It's time to imagine another form of power for our future action. It's time to invent a new responsibility. The terrible fate of Syria today is a call for action. We must get out of the deadlock between systematic use of force or powerlessness.
With bipartisan concern clear and public interest in the program growing, now is the time for the Justice Department to explain fully its legal support for the program, or risk more claims of the Obama administration's hypocrisy.
Until this stereotype can be stripped away from "hard on terror" preventive counterterrorism strategies, the benefits gained in the traditional local community policing model of the 1990s are unlikely to be realized. And Muslim communities have the most to lose.
A military commission judge's attempt to explain this morning why the 9/11 pre-trial hearing being held at Guantanamo Bay was briefly blacked out from observers yesterday has only caused more confusion.
It was another chaotic day at the Guantanamo military commissions. When Khalid Sheikh Mohammed's lawyer started talking this afternoon about his request for information pertaining to his client's case, someone -- it's not clear who -- hit the censor button.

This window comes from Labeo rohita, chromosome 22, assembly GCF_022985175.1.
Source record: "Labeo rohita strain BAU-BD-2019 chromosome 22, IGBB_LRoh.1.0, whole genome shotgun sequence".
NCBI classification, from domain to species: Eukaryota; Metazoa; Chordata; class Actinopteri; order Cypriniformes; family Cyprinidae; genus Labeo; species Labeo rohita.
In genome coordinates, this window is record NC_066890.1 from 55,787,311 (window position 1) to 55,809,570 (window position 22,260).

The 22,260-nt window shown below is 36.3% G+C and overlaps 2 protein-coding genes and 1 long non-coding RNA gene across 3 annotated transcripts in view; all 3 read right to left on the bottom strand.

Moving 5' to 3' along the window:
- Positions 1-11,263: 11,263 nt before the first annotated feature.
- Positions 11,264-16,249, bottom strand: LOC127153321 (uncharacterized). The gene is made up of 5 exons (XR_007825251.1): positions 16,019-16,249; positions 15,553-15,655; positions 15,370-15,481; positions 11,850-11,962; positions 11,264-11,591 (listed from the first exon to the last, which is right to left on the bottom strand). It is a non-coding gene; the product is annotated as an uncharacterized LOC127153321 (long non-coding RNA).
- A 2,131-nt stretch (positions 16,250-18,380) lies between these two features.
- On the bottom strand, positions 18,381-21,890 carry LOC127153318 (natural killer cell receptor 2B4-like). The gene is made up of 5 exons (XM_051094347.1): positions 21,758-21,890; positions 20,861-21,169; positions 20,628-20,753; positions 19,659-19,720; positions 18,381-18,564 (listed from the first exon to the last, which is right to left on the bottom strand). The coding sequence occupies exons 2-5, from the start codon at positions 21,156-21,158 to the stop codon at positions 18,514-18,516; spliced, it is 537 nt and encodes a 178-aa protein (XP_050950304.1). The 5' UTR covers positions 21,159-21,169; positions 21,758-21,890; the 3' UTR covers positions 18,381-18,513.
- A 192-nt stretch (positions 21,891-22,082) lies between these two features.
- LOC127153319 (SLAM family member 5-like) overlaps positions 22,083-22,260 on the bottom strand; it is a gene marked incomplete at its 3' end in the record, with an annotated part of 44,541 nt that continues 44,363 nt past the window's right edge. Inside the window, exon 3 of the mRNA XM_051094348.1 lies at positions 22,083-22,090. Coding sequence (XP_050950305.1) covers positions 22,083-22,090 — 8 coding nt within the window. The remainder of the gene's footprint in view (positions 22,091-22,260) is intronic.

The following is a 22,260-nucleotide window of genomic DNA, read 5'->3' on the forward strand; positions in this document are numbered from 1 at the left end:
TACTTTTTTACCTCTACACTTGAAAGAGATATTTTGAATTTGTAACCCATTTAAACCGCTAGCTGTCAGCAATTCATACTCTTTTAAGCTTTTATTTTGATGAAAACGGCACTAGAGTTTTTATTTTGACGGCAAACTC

Khalid Sheikh Mohammed and his four co-conspirators have asked the government to preserve the notorious "black sites" where U.S. agents tortured detainees after the September 11, 2001 terrorist attacks. Here are five good reasons the government should do so.
In an opinion not yet publicly released by the Office of Military Commissions, the judge presiding over the trial of the five co-defendants accused of masterminding the September 11, 2001 terrorist attacks has said he won't decide whether the U.S. Constitution applies to the case.
Following home to Yemen the corpse of Adnan Latif, a Guantanamo prisoner cleared for release three separate times by the Defense Department but still held indefinitely, Laura Poitras' short film reminds us that we are all responsible for this ongoing tragedy.
Historically, it's been impossible to get the agency to say anything about its drone program or even its interpretation of the laws it's required to follow. Would Brennan support a more open flow of information about how the CIA is carrying out targeted killings, if it continues to do so?
According to bootleg scripts for the upcoming season, the White House will express its strong preference that all investigative activity be centralized under the umbrella of the Commission. Consequently, other investigative bodies will, naturally, insist on doing their own thing.
Where the laws fail, as with the codification of indefinite detention, it is incumbent on Congress to correct them. But to do so in a way that rejects the basic principle that everyone is entitled to due process of law, would be a grave mistake.
President Obama's reelection is, among other things, a mandate for his promise to withdraw most combat troops from Afghanistan by the end of 2013. But he hasn't said when he'll end what increasingly looks like an ever-expanding war around the world.
Does the United States need to be trapped in a perpetual global war on terror? With the Iraq war over and U.S. military deployment in Afghanistan winding down, the United States needs to recalibrate its counterterrorism strategy.